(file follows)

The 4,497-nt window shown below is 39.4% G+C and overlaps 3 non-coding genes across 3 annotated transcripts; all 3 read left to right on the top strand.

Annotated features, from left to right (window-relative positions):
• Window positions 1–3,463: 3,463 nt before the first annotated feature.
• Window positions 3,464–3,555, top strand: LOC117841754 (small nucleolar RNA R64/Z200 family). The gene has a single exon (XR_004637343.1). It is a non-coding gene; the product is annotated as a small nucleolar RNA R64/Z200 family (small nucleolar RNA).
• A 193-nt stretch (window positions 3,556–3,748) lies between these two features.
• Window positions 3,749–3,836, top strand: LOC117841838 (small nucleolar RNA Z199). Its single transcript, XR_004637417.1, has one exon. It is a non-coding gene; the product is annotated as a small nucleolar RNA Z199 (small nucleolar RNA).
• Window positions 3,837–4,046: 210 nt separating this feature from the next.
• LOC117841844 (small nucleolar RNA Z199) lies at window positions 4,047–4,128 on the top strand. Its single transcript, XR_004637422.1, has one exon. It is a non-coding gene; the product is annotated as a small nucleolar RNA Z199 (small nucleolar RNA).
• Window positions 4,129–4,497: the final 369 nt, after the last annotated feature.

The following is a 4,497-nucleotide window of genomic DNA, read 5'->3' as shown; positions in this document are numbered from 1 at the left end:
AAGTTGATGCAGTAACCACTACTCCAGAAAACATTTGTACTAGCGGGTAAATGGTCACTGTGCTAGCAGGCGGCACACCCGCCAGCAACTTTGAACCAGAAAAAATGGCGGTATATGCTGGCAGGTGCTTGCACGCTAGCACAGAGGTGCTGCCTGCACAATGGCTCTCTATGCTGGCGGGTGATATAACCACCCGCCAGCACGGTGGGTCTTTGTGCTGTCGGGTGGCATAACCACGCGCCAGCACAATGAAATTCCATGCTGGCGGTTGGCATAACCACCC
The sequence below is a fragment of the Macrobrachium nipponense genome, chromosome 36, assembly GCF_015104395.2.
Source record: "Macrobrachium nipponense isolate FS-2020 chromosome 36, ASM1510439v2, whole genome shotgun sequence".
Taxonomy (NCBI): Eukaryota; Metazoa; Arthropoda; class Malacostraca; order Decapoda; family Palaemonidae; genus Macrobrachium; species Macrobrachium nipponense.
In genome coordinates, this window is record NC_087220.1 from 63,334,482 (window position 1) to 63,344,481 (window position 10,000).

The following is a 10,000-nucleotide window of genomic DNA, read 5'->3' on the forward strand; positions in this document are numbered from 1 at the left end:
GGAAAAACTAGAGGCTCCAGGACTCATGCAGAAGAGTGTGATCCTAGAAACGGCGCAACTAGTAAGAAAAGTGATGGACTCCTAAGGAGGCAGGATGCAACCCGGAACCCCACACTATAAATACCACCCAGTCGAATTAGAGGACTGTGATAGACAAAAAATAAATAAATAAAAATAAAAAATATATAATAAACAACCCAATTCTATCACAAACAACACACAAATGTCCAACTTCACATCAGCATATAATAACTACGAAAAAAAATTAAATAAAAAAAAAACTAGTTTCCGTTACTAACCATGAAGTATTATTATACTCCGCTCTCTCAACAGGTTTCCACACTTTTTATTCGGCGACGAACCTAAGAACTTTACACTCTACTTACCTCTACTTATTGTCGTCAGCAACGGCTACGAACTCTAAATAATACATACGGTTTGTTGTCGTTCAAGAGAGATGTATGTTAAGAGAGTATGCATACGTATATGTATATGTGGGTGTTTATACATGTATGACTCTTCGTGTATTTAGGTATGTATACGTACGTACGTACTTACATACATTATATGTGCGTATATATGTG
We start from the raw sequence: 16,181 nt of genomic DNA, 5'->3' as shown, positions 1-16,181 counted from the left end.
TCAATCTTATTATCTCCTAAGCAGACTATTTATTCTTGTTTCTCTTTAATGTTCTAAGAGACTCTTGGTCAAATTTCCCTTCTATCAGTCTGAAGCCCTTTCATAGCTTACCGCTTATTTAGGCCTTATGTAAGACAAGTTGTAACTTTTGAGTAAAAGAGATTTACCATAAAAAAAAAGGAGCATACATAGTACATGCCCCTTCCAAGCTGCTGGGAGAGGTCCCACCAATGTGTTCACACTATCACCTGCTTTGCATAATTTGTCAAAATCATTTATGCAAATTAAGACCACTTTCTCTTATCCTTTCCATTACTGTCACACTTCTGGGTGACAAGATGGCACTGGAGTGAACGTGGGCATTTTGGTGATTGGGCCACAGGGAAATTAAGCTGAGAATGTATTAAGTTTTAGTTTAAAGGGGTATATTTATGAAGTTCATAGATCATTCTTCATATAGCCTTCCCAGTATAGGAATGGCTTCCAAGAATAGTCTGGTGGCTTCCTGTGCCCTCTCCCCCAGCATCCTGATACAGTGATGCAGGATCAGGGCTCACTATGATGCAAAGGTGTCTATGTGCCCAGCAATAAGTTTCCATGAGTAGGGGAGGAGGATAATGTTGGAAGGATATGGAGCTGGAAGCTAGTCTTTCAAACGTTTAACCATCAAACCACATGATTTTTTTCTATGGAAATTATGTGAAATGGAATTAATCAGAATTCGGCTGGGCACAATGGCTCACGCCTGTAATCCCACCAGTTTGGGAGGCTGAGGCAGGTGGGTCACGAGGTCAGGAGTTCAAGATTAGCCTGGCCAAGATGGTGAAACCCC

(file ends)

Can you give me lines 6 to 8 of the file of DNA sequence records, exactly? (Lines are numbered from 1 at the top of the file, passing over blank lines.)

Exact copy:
• Window positions 3,749–3,836, top strand: LOC117841838 (small nucleolar RNA Z199). Its single transcript, XR_004637417.1, has one exon. It is a non-coding gene; the product is annotated as a small nucleolar RNA Z199 (small nucleolar RNA).
• Window positions 3,837–4,046: 210 nt separating this feature from the next.
• LOC117841844 (small nucleolar RNA Z199) lies at window positions 4,047–4,128 on the top strand. Its single transcript, XR_004637422.1, has one exon. It is a non-coding gene; the product is annotated as a small nucleolar RNA Z199 (small nucleolar RNA).